The State government on Friday told the High Court of Karnataka that the expert committee set up to advise the State on technology-enabled education will submit its report on July 6.
Advocate-General Prabhuling K. Navadgi made these submissions during the hearing of petitions filed by parents and education institutions challenging the government’s decision of banning online classes as well as its subsequent decision to allow limited sessions of online classes up to class 10.
Appearing for private schools affiliated to CBSE, ISCE and international curriculum, Senior Counsel Udaya Holla contended that the State government cannot impose restrictions on online education to these schools under the provisions of the Karnataka Education Act.
The State government is moving in the reverse direction when international organisations such as UNICEF and the World Bank are emphasising on continuing education through online mode when the world is facing challenges from COVID-19, Mr. Holla said.
‘Only god can save us’
“We are living in the silicon valley of India and if our government does not want our children to get education during this pandemic, then only god can save us,” Mr. Holla argued while pointing that many States in the country have already moved towards online mode when the Union government itself has encouraged continuing education through this mode when it is not possible to give education in regular mode.
The decision to chose the medium of education such as language and other modalities is the domain of parents as per the apex court’s verdict and the State government cannot interfere in this field as the online mode is part of medium of education.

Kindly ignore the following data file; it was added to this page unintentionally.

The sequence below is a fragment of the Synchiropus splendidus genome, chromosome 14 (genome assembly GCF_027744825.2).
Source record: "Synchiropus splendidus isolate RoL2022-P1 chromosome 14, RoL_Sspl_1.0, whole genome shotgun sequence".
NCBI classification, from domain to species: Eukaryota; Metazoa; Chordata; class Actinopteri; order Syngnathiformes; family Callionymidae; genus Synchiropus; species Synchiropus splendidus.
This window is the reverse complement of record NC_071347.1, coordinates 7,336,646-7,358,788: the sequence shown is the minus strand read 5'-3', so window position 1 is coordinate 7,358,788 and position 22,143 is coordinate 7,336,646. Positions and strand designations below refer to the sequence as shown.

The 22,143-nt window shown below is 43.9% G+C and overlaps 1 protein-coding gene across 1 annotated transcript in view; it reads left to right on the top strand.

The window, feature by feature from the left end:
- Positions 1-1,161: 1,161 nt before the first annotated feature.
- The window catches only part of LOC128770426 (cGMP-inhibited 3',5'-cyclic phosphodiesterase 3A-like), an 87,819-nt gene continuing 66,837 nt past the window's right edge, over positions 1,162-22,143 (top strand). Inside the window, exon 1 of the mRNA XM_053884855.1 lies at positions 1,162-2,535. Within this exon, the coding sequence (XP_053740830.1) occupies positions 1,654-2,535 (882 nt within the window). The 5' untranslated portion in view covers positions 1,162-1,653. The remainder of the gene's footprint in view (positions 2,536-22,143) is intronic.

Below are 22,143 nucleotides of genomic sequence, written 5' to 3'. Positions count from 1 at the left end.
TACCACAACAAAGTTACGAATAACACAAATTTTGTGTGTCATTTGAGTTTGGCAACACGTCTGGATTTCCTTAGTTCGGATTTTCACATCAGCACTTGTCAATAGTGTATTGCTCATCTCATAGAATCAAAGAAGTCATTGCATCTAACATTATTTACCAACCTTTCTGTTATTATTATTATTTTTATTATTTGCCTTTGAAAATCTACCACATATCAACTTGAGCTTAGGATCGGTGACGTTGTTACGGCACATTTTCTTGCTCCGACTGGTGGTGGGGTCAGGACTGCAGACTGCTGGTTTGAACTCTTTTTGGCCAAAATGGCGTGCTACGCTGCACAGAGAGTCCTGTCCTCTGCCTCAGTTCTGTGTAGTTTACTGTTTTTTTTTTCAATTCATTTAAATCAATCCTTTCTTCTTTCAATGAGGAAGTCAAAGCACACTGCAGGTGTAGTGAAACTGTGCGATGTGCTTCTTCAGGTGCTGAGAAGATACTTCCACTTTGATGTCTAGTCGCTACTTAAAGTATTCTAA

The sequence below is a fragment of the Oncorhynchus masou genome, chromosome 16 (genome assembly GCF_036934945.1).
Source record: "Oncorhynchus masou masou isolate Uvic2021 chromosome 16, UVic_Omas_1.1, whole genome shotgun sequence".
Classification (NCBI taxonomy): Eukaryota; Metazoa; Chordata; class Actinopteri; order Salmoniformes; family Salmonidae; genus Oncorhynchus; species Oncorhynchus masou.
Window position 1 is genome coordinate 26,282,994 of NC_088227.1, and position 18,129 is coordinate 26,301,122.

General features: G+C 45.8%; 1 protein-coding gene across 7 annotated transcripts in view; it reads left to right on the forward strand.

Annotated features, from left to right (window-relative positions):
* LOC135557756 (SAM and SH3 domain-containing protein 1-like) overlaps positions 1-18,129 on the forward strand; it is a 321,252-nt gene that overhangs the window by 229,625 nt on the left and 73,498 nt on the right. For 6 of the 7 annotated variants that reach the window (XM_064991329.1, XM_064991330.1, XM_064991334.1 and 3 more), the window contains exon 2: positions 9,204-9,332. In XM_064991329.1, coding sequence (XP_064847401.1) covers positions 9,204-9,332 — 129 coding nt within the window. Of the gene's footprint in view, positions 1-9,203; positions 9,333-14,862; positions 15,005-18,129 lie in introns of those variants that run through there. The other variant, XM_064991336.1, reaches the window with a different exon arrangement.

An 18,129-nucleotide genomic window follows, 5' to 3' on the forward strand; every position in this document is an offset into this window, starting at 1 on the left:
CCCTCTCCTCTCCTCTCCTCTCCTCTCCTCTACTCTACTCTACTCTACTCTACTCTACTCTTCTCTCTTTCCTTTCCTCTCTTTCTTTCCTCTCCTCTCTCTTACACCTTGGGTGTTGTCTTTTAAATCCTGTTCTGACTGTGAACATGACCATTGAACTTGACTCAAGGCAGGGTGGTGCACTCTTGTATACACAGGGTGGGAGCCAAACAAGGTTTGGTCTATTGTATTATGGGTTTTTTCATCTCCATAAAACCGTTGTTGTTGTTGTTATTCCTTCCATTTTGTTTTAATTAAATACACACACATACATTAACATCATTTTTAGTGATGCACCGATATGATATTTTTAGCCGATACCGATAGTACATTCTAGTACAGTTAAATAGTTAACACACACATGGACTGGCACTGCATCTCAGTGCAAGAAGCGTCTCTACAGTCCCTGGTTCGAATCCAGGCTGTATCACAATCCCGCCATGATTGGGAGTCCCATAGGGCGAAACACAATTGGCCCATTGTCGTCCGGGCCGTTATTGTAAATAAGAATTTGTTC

The government has no control over private individuals and institutions offering online classes when over 5 million students have joined them, and the ban and restrictions imposed only on the recognised schools “says everything”, he contended.
To a query by the court that can the schools make online mode mandatory, Mr. Holla said that it has be decided by schools and the parents of students depending on the need of each school.
Appearing for a group of parents, advocate Pradeep Nayak argued that when the government lacked powers to impose such restrictions on private unaided educational institutions, any recommendation to be made by the expert committee would be only recommendatory in nature and cannot be made mandatory on private unaided educational institutions.
A Division Bench comprising Chief Justice Abhay Shreeniwas Oka and Justice Nataraj Rangamswamy, which is hearing the petition, will continue further arguments on July 6.